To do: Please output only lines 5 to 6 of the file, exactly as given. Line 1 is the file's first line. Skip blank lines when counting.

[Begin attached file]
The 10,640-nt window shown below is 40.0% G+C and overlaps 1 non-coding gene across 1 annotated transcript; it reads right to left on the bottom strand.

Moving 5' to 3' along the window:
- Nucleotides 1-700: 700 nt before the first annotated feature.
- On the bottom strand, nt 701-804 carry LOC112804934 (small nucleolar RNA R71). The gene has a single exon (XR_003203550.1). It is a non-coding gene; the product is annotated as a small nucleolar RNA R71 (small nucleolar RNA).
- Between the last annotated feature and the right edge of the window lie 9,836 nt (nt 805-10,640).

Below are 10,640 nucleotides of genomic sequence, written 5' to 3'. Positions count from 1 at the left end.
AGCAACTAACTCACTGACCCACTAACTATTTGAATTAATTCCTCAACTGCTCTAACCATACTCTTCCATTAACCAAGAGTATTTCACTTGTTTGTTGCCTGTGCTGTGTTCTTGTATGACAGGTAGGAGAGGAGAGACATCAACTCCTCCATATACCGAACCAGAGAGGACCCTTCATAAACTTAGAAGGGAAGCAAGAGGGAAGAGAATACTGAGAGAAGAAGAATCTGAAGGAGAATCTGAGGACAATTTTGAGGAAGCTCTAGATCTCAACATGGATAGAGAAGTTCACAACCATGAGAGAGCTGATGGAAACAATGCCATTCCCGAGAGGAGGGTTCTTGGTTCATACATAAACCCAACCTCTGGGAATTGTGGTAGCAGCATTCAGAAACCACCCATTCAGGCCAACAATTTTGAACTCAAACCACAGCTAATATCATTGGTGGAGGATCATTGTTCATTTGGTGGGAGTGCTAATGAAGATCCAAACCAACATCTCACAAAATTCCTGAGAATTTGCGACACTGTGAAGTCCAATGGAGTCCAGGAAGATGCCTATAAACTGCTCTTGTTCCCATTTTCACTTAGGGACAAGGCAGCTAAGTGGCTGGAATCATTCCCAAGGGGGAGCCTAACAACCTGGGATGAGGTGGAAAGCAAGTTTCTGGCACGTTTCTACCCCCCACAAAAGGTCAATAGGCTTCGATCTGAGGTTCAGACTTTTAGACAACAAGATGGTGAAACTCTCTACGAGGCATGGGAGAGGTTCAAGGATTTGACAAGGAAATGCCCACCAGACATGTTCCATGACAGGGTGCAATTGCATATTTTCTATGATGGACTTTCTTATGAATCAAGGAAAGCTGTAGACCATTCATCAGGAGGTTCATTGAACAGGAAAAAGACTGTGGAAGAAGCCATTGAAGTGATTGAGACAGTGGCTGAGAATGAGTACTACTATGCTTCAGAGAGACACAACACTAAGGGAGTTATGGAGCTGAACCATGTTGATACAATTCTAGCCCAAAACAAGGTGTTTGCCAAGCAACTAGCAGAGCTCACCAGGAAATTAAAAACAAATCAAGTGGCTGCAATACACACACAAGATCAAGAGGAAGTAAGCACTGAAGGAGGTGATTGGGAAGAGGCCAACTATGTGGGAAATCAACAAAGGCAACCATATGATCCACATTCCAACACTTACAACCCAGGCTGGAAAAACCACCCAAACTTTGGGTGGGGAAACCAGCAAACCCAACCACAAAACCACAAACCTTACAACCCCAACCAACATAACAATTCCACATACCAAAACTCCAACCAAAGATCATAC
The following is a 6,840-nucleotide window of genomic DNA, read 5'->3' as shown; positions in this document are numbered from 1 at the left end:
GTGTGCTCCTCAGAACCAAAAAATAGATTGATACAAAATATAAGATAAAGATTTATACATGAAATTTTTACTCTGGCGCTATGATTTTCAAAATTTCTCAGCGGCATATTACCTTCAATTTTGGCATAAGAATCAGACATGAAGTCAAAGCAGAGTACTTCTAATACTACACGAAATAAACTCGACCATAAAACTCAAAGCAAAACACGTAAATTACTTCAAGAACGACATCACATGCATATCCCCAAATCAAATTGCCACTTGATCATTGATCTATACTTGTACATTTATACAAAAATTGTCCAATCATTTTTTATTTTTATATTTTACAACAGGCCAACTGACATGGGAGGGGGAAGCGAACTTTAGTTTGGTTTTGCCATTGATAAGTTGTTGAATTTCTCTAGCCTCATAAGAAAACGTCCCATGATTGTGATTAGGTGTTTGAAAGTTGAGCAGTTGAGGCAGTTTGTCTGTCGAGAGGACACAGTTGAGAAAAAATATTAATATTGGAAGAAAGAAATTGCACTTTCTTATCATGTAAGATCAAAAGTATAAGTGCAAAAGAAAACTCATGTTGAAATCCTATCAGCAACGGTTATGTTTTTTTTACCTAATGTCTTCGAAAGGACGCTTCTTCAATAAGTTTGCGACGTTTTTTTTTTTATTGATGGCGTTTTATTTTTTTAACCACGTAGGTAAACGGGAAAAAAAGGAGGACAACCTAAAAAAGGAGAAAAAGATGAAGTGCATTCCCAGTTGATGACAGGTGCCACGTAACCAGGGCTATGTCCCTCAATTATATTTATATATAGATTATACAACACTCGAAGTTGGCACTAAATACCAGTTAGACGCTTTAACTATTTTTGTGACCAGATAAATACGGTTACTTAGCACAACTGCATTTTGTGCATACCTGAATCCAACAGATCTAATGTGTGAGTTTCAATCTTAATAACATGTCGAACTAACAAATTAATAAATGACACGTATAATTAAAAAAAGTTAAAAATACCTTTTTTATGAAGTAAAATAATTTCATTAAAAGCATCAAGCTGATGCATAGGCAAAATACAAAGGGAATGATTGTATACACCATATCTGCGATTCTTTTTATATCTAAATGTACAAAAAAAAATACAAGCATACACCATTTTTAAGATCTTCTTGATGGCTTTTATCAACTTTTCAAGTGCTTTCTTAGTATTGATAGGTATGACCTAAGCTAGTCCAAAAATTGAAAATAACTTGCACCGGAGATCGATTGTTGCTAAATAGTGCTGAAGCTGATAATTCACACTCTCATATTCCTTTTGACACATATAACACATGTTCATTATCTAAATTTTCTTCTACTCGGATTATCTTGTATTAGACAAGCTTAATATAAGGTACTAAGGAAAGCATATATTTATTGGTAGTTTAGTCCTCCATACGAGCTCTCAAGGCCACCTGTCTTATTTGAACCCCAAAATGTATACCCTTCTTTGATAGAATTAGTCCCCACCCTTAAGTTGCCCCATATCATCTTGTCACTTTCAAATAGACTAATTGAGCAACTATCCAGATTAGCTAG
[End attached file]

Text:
- Between the last annotated feature and the right edge of the window lie 9,836 nt (nt 805-10,640).

Below are 10,640 nucleotides of genomic sequence, written 5' to 3'. Positions count from 1 at the left end.